i360 construction latest, Profile of Audrey Simpson,  Public Consultation, The Silence of Snow, West Pier Cast Iron Material,  
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The Pier at Sunset, February 2015

photo by Jamie Pryer


You may have noticed the tall machinery on site - this is the piling rig which will be drilling the foundations of the i360. A full description of what's involved is here on the i360 blog. The team has listed 26 benefits the attraction will be bringing to Brighton - well worth a read!
It's disappointing that the Brighton Wheel  has applied to extend its temporary planning permission. It was always the deal that the wheel would come down before the i360 starts operating. i360 will be supporting the Trust and ploughing its profits back into the city -  its success will be the city's success. It seems that the wheel wants to piggyback on that success. Read more about this and other i360 build news here in the latest i360 newsletter.

Audrey Simpson

We’re continuing with our quest to acquaint you with the enormous talents and unique experience of the dedicated individuals who make up the Board of the West Pier Trust. This month we meet the irrepressible Audrey Simpson, cultural visionary and epitome of effortless elegance, she is one of the Trust’s longest standing members. Her interests are eclectic, ranging over business, law, education, tourism, the hospitality industry, provision of health, responsible development and conservation of the city.  Audrey’s hobbies include theatre, film, reading, writing, travel, food and wine.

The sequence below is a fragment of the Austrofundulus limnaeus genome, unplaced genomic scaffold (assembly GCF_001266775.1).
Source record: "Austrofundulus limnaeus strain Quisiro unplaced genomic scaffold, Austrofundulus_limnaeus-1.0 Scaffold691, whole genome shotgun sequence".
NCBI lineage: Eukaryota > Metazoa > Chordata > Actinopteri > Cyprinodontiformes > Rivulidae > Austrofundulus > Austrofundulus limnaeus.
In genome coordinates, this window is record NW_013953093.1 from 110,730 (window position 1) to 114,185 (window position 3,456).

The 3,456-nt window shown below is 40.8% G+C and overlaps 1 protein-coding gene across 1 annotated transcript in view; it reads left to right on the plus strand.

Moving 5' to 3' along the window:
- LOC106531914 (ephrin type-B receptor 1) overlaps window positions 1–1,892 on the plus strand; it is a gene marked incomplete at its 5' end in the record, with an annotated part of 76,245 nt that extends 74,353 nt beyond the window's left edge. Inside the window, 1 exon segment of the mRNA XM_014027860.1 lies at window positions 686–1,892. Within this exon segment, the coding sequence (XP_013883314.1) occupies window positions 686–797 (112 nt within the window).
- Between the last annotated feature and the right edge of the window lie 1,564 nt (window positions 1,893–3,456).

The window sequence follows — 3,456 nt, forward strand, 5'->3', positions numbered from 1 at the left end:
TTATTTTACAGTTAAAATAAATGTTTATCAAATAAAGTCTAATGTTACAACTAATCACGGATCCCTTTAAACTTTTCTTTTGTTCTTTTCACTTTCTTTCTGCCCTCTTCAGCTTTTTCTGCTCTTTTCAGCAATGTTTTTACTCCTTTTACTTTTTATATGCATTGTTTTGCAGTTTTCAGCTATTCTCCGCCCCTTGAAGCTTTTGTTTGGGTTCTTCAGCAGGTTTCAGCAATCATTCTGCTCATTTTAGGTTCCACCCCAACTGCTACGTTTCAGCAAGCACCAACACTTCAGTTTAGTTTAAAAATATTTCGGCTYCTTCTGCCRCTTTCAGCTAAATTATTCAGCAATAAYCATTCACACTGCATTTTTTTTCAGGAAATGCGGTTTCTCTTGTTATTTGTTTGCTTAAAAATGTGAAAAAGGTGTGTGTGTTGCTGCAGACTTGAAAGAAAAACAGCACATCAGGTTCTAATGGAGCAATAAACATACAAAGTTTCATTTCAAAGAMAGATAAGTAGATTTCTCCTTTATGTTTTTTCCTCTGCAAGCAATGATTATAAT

Born in Crewe, Audrey’s young life was blighted by illness including TB resulting in long term hospitalisation. It is characteristic of her spirit and energy that despite receiving little education until the age of 11, she went on to study at the LSE, gaining a BSC in Social Anthropology and all at a time when she was raising two children and supporting her husband’s political career as GLC councillor, Alderman and later, parliamentary candidate. In 1972 Audrey began a career in higher education, lecturing at Bromley College. Summers were spent touring the West Country and France in the family caravan and on one particular trip strolling along the Camber Sands with her husband, a defining and life-changing moment occurred when she decided to turn a nagging idea into a reality, chuck it all in and buy a hotel.

Brighton in 1978 retained its traditional bucket and spade reputation with the seafront populated by shabby B&B’s, increasingly relied on by the Department of Health and Social Security for housing and managed by some unscrupulous landlords. Against this backdrop, Audrey invested in 124 Kings Road, a run-down seafront property overlooking the West Pier, armed only with a loan agreed on astronomical post-IMF interest rates and scant experience of the hotel trade. Settling the family in the basement amongst leaking pipes, trade access and utility meters, she set about transforming the fourteen bedroom property into Brighton’s first boutique hotel, The Granville. The early meetings of the West Pier Society were held in Audrey’s hotel.  Over time, Audrey secured two further properties next door and continued to transform each of the 28 rooms into individually themed, luxury en-suites honouring Brighton’s rich heritage with names such as The West Pier Room, The Brighton Rock room, Pavilion Room and Mr Kemp room. The hotel’s 120 seat French restaurant Trogs became such a game-changing beacon of sophistication on the Brighton restaurant scene that Audrey was recruited onto the Argus editorial team as its restaurant critic for over 20 years.